A host of little factors and small country bankers infest our counties. They know every man and his circumstances. If there is a bill to be renewed, if in consequence of bad seasons there is an arrear of rent, if there is any little difficulty perplexing a voter, then is the opportunity of these official oppressors. They have no shame, no delicacy. They come to the voter and simply say—“Now, are you to vote for our candidate? Give me your hand and your word that you will!” In vain the poor man tries to evade a direct reply. His wife, his daughters, his sons see his humiliation and burn with shame and rage. They all know the situation; they belong to the Free Church or the United Presbyterian; they are humbled and distressed. The shameless coward presses his advantage and the vote is promised. In hundreds of homes in Scotland this plan is pursued. And when stalwart noble men, like those at Logie-Almond, declare themselves staunch, out of twenty-one in a few years only four are left—the rest driven helpless from their homes. Sir, you as the editor of the People’s Journal have great influence. I call on you to wield it now. Especially I ask the voters in the villages who have feus to vote to a man against a system like this. I ask the Liberal candidates for burghs to raise this question. I call on the House of Commons to defend its privileges. I ask every honest man to stamp the cruel, cowardly conduct of these petty factors and pompous little bankers with their contempt. I ask Boards of Directors of our great banks to see that their influence and wealth are not used in this degrading oppression.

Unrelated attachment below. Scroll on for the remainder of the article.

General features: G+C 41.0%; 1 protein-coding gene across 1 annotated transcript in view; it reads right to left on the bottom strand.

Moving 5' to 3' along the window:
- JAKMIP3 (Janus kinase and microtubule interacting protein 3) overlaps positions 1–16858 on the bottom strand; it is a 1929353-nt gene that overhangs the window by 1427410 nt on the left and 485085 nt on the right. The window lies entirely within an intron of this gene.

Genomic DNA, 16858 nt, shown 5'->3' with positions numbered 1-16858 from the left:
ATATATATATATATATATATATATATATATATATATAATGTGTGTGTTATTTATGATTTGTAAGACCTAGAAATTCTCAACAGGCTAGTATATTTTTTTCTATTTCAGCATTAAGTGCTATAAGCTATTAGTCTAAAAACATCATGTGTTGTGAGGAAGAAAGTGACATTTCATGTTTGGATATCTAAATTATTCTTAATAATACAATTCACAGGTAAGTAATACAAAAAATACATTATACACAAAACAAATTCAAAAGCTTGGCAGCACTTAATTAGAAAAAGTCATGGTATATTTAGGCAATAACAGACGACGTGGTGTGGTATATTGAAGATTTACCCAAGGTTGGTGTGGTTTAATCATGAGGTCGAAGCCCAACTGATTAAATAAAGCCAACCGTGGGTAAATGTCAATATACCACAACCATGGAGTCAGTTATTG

But, sir, I appeal chiefly to Christian men, who hold aloof from politics. I claim their help. Is Christianity only an affair of prayer meetings and religious observances on Sabbath days? No verily. The other side are organised. The licensed spirit trade to a man vote, and try to influence other voters. Their money interest is at stake, and they unite and make a mighty power, not in towns only but in counties. A languid and fitful opposition will not avail against an organisation like this. I wish to press on Christian men their duty as citizens. In municipal elections and in parliamentary voting I ask them to come to the poll. Men of high character are returned indeed by small majorities against men who are a shame to constituencies, but the majorities are too small—they should be overwhelming. The reason is that good, easy-going men do not trouble themselves to vote. A Scottish man with stuff in him should despise even being sent for or conveyed to the poll. To vote is his duty, his principle, he ought to vote frankly and openly too, giving all the influence he possesses to the side his conscience approves. The real weight of the Christian sentiment of the country is never felt in Parliament. A great statesman like Mr Gladstone requires to be insulted and driven from office before the good men of Britain are roused to take an interest in politics. Sir John Lawrence, and Lord Northbrook, and the Duke of Argyle have all entered their solemn protest against this unrighteous war in India. They have protested in vain. Why in vain? Because Christian men stayed away from the poll at the last election, and said that Whig and Tory had nothing to do with their religion. Sir, these men are responsible for this war. They did not support the right men at the right time, and the affairs of the county have fallen into the hands of men who “go in for gunpowder and glory.” Continue reading “‘Political Oppression in the Counties’ by A Christian Democrat (17 January, 1880)”